This hybrid model of housing and shelter does come with support services and other activities. There are health and wellness classes, support to apply for jobs or permanent housing and a program that helps residents build small gardens outside each of their homes. All of it is very community-based with bi-weekly dinners in the common area for the residents. 

“Now that I think everybody has gotten to know each other, there’s a larger sense of community and reliability on one another,” said Fageeh. “And of course we all have conflict and things we have to work through, but for the most part, I’ve seen residents get to know each other and come together which has been a really cool experience too.”

Vaughn agrees that living in this village really has its benefits. But she also admits it can be hard living in such close proximity to other people.

“Honestly, there are days that I find...now that it's summertime again, that I find going past my lips that, you know, ‘Gee, I'd like to be out in my tent’ because there is something to be said about, we are a women's village here,” said Vaughn. “And women have their own thing and they can be pretty loud. And I don't know. So sometimes, you know, there's people who've got their issues going on and when we all sort of hear about it sometimes, and it can be a little disruptive. But, you know, I guess you can expect that in lots of places, even just living in apartments in places I imagine, depending on who your neighbors are.”

While a sense of community is important for Colorado Village Collaborative in these tiny home villages, there is a real logistical hurdle of where to put the tiny homes. In 2019, the organization successfully campaigned to get the Denver City Council to pass new codes allowing the homes to stay in one place for four years. That gives this place a little more than three years to find another spot to move to. 

“I think something that we face that is challenging as an organization is moving,'' explains Fageeh. She said paying for hotels for residents as they move, then the actual cost of moving the homes and community trailer can really add up. “So our goal in the long-term is to have a piece of land where we can stay, where we could have, like, different tiers of housing. Like we could have the alternative sheltering model of tiny homes, but then maybe other types of tiny homes where people could actually rent them and stay long-term.”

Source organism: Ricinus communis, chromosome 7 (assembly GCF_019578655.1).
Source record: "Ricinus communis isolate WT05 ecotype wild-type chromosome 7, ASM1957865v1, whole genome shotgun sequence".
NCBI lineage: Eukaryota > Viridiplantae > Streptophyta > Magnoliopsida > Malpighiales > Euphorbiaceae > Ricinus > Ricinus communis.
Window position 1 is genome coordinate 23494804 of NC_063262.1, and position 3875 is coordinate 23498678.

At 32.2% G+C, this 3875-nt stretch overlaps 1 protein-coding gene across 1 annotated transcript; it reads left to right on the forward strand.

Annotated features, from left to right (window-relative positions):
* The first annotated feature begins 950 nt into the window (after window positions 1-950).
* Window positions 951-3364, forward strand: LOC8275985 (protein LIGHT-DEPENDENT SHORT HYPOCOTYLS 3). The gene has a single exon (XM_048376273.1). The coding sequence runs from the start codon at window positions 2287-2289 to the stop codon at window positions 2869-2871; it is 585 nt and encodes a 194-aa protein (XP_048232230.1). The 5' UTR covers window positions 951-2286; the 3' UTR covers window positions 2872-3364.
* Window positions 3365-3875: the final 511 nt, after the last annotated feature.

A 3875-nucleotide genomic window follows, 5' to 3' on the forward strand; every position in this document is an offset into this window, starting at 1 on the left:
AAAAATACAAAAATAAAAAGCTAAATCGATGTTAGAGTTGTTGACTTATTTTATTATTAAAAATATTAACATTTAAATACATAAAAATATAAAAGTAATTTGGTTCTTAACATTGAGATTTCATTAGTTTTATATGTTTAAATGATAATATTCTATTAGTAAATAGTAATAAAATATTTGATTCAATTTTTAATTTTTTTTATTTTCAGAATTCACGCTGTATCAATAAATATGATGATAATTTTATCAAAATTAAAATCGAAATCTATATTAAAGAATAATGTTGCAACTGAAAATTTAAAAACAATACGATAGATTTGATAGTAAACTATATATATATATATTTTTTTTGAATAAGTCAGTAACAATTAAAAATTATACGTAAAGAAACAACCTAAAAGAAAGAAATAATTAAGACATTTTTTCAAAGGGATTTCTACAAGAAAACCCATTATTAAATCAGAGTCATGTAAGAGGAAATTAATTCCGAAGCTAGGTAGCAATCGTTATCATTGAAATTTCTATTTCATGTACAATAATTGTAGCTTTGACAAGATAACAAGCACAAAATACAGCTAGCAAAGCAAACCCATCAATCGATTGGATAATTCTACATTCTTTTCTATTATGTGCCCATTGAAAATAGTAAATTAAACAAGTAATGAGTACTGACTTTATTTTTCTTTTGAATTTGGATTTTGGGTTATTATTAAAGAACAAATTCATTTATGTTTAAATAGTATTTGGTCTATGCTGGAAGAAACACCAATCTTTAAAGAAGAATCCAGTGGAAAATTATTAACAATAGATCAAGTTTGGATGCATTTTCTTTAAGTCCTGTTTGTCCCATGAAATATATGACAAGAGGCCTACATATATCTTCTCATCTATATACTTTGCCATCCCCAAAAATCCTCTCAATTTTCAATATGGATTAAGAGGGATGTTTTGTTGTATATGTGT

The idea of moving the homes also comes with another major challenge besides money: tackling the stigma of houseless individuals, something Vaughn believes Colorado Village Collaborative is doing a good job of addressing.

“Where homeless people are looked at as just homeless," Vaughn said. "Not like they're probably criminals or probably drunks, or probably contagious, or probably mentally ill or, you know, whatever, all those sort of stereotypes."

Fageeh believes the Cole neighborhood has really grown to accept the tiny home village and that is partially due to efforts Colorado Village Collaborative put in to fight those stigmas. 

“We try to do open house events and things that can show people, you know, these are just normal, everyday people … We all just need help sometimes and a place to stay,” said Fageeh.

As far as figuring out where this village might relocate in a few years, they’ve got time. Fageeh says they’re focusing on their current residents as they hope to get people to permanent housing within six months, although people can ask for extensions. 

For Vaughn, this is a nice place to be for now. She can sit on the community porch, play her drum and relax after biking home from a long day’s work. 

“I'm really fortunate that here I'm, you know. I can do my goals and I can have the support I need from the various organizations that do come through here for what I'm doing. It's a little unconventional," Vaughn said with a smile. “But I have an Airstream trailer that I'm working on. If I had a place to put it right now, I'd be in it.”

While Vaughn’s future looks like it might be more on the road, she really hopes this tiny home model can be adopted for more people as home prices in Denver continue to increase another 15 percent from last year. 

“One organization who was talking about, like, people should maybe get an annual stipend or whatever, just flat out from the government, you know, something to help them be able to afford stuff or whatever,” said Vaughn. “Why not just give people a home? There [are] places … empty buildings all over the place. Really are we that greedy that we price renters like myself who were working out of being able to afford a place to live?”

If you or someone you know wants to apply for a tiny home, you can visit the Colorado Village Collaborative website


Amanda Horvath is a multimedia producer with Rocky Mountain PBS. You can email her at amandahorvath@rmpbs.org

Alexis Kikoen is a multimedia journalist at Rocky Mountain PBS. You can reach her at alexiskikoen@rmpbs.org.